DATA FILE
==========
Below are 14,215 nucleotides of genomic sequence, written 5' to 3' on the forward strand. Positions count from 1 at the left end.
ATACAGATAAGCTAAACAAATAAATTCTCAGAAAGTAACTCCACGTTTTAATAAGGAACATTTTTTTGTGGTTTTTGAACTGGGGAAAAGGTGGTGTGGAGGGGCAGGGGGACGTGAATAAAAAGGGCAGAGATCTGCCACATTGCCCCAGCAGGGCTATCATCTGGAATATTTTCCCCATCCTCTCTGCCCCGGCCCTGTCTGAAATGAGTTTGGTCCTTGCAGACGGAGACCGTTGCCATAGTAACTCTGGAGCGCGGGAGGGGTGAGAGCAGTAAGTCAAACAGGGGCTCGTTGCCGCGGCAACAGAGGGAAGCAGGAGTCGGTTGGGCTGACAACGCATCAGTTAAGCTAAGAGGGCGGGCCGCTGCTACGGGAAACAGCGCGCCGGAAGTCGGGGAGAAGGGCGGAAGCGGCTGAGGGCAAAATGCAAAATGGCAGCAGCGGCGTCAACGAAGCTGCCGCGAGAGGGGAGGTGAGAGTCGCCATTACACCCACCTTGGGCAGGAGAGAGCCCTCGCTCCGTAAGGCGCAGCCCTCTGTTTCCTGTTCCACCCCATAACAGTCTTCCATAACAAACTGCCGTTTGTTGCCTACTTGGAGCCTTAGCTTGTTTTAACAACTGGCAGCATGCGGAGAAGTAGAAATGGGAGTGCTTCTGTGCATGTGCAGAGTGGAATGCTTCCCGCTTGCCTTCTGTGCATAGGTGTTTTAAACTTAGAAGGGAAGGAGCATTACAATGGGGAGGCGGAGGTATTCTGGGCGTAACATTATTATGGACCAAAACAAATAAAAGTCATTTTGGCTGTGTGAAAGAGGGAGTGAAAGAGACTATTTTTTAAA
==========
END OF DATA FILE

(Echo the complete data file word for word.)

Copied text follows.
Below are 14,215 nucleotides of genomic sequence, written 5' to 3' on the forward strand. Positions count from 1 at the left end.
ATACAGATAAGCTAAACAAATAAATTCTCAGAAAGTAACTCCACGTTTTAATAAGGAACATTTTTTTGTGGTTTTTGAACTGGGGAAAAGGTGGTGTGGAGGGGCAGGGGGACGTGAATAAAAAGGGCAGAGATCTGCCACATTGCCCCAGCAGGGCTATCATCTGGAATATTTTCCCCATCCTCTCTGCCCCGGCCCTGTCTGAAATGAGTTTGGTCCTTGCAGACGGAGACCGTTGCCATAGTAACTCTGGAGCGCGGGAGGGGTGAGAGCAGTAAGTCAAACAGGGGCTCGTTGCCGCGGCAACAGAGGGAAGCAGGAGTCGGTTGGGCTGACAACGCATCAGTTAAGCTAAGAGGGCGGGCCGCTGCTACGGGAAACAGCGCGCCGGAAGTCGGGGAGAAGGGCGGAAGCGGCTGAGGGCAAAATGCAAAATGGCAGCAGCGGCGTCAACGAAGCTGCCGCGAGAGGGGAGGTGAGAGTCGCCATTACACCCACCTTGGGCAGGAGAGAGCCCTCGCTCCGTAAGGCGCAGCCCTCTGTTTCCTGTTCCACCCCATAACAGTCTTCCATAACAAACTGCCGTTTGTTGCCTACTTGGAGCCTTAGCTTGTTTTAACAACTGGCAGCATGCGGAGAAGTAGAAATGGGAGTGCTTCTGTGCATGTGCAGAGTGGAATGCTTCCCGCTTGCCTTCTGTGCATAGGTGTTTTAAACTTAGAAGGGAAGGAGCATTACAATGGGGAGGCGGAGGTATTCTGGGCGTAACATTATTATGGACCAAAACAAATAAAAGTCATTTTGGCTGTGTGAAAGAGGGAGTGAAAGAGACTATTTTTTAAA